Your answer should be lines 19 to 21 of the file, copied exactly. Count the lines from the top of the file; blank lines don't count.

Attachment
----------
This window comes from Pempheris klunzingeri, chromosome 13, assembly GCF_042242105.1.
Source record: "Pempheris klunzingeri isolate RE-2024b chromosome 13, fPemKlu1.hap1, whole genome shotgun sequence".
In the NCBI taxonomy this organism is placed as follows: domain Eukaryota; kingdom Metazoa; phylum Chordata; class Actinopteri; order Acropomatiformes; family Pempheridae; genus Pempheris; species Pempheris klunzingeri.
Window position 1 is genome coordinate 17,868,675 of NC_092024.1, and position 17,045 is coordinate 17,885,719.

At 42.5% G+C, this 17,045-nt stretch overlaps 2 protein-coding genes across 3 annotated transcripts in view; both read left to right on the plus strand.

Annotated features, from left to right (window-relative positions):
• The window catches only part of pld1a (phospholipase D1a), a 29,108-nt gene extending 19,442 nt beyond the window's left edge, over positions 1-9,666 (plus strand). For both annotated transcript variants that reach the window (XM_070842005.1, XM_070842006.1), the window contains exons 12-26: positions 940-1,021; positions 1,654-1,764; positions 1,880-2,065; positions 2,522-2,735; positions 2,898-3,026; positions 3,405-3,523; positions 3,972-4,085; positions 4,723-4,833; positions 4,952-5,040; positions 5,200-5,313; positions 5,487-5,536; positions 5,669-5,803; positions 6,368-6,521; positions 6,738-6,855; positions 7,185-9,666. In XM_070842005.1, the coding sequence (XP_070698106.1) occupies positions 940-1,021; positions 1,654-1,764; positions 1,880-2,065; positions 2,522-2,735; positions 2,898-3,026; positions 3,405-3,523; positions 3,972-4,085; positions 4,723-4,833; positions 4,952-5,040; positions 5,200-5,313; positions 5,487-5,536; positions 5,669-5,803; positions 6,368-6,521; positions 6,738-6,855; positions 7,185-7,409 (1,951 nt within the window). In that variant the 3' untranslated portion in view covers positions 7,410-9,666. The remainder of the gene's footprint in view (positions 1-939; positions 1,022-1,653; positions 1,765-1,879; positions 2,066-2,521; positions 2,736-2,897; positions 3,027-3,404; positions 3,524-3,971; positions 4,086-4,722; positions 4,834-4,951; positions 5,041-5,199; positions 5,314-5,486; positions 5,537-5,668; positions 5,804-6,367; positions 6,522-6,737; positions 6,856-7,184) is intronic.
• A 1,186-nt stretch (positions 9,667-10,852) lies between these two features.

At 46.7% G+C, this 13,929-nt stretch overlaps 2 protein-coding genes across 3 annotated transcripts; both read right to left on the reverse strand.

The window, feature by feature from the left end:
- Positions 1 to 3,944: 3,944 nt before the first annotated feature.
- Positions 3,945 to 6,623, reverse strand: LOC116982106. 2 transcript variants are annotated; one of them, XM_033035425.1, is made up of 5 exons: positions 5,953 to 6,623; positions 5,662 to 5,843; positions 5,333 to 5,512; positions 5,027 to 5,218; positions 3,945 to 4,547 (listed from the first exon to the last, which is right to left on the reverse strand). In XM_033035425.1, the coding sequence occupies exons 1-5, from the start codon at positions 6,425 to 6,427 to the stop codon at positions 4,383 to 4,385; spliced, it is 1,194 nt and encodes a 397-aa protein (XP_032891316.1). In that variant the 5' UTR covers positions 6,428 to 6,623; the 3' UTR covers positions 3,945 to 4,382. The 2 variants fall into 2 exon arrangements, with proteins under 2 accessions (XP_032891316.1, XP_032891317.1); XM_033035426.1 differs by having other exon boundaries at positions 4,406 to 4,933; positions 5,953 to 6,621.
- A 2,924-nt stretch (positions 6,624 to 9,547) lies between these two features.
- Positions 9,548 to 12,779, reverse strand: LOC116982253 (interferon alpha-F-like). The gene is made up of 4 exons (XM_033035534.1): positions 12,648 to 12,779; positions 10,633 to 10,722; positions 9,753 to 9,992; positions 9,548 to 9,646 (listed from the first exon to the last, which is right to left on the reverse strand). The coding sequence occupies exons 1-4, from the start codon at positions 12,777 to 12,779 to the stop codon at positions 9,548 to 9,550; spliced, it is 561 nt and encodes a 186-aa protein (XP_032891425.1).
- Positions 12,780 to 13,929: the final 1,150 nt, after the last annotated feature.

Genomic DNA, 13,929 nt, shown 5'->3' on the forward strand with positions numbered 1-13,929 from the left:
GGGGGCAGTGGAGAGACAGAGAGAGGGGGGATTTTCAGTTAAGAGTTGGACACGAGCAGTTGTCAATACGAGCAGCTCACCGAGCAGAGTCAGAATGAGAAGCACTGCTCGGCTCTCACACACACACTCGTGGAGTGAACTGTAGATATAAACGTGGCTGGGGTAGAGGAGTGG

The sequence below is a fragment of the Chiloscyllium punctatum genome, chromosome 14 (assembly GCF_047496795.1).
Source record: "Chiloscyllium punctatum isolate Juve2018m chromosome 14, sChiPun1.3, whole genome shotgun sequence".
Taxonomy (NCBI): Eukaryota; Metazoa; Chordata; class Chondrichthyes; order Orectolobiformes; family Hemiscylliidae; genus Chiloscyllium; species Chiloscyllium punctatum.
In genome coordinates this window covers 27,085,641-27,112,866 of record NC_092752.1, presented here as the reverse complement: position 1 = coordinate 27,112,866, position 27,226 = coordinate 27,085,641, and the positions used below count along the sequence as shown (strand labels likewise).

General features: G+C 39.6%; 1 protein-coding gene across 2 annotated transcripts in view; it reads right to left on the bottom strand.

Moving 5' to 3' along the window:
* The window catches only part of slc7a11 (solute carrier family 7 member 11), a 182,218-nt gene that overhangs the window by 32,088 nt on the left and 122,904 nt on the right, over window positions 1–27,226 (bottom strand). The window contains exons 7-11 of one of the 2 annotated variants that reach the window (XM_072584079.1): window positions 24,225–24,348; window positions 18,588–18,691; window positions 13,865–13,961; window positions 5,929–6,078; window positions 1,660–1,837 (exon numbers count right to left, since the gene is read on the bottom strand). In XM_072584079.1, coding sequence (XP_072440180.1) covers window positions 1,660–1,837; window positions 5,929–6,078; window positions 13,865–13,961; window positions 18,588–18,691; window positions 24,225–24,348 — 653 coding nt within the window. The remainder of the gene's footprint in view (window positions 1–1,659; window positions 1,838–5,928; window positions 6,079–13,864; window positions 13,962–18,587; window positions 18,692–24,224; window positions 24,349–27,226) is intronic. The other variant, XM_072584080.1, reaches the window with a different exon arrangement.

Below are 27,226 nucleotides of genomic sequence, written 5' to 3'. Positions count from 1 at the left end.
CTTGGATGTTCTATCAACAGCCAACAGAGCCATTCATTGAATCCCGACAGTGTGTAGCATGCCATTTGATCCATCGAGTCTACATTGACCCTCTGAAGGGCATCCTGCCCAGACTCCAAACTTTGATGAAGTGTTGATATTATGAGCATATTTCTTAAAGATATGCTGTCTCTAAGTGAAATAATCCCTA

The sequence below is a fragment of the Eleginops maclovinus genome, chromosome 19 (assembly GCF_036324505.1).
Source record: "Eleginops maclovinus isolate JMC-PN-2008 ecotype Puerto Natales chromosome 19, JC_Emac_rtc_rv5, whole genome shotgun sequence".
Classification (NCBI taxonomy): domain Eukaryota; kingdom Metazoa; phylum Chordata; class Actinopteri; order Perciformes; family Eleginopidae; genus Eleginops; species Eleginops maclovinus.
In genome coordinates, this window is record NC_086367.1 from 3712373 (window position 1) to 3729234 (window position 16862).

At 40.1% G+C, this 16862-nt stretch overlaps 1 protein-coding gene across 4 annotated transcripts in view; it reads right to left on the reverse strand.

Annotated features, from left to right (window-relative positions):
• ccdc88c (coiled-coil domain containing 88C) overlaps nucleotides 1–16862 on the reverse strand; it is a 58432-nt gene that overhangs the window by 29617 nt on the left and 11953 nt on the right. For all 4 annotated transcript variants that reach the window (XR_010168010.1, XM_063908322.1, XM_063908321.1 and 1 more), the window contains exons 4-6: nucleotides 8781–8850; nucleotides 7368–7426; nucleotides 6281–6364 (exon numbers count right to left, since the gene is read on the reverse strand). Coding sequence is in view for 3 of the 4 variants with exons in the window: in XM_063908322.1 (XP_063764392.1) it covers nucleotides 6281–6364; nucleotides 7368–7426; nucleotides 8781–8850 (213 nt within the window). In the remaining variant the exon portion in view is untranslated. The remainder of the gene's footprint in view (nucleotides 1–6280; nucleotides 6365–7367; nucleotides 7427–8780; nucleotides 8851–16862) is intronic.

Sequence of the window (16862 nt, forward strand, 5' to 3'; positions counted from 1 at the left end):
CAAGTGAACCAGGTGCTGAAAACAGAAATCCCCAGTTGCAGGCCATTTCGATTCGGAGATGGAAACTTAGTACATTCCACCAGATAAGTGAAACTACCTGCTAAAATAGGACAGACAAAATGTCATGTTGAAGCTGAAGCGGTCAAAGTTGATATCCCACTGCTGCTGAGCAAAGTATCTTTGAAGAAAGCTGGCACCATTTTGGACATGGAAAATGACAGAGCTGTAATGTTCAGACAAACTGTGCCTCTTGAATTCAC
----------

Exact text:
Source record: "Chiloscyllium punctatum isolate Juve2018m chromosome 14, sChiPun1.3, whole genome shotgun sequence".
Taxonomy (NCBI): Eukaryota; Metazoa; Chordata; class Chondrichthyes; order Orectolobiformes; family Hemiscylliidae; genus Chiloscyllium; species Chiloscyllium punctatum.
In genome coordinates this window covers 27,085,641-27,112,866 of record NC_092752.1, presented here as the reverse complement: position 1 = coordinate 27,112,866, position 27,226 = coordinate 27,085,641, and the positions used below count along the sequence as shown (strand labels likewise).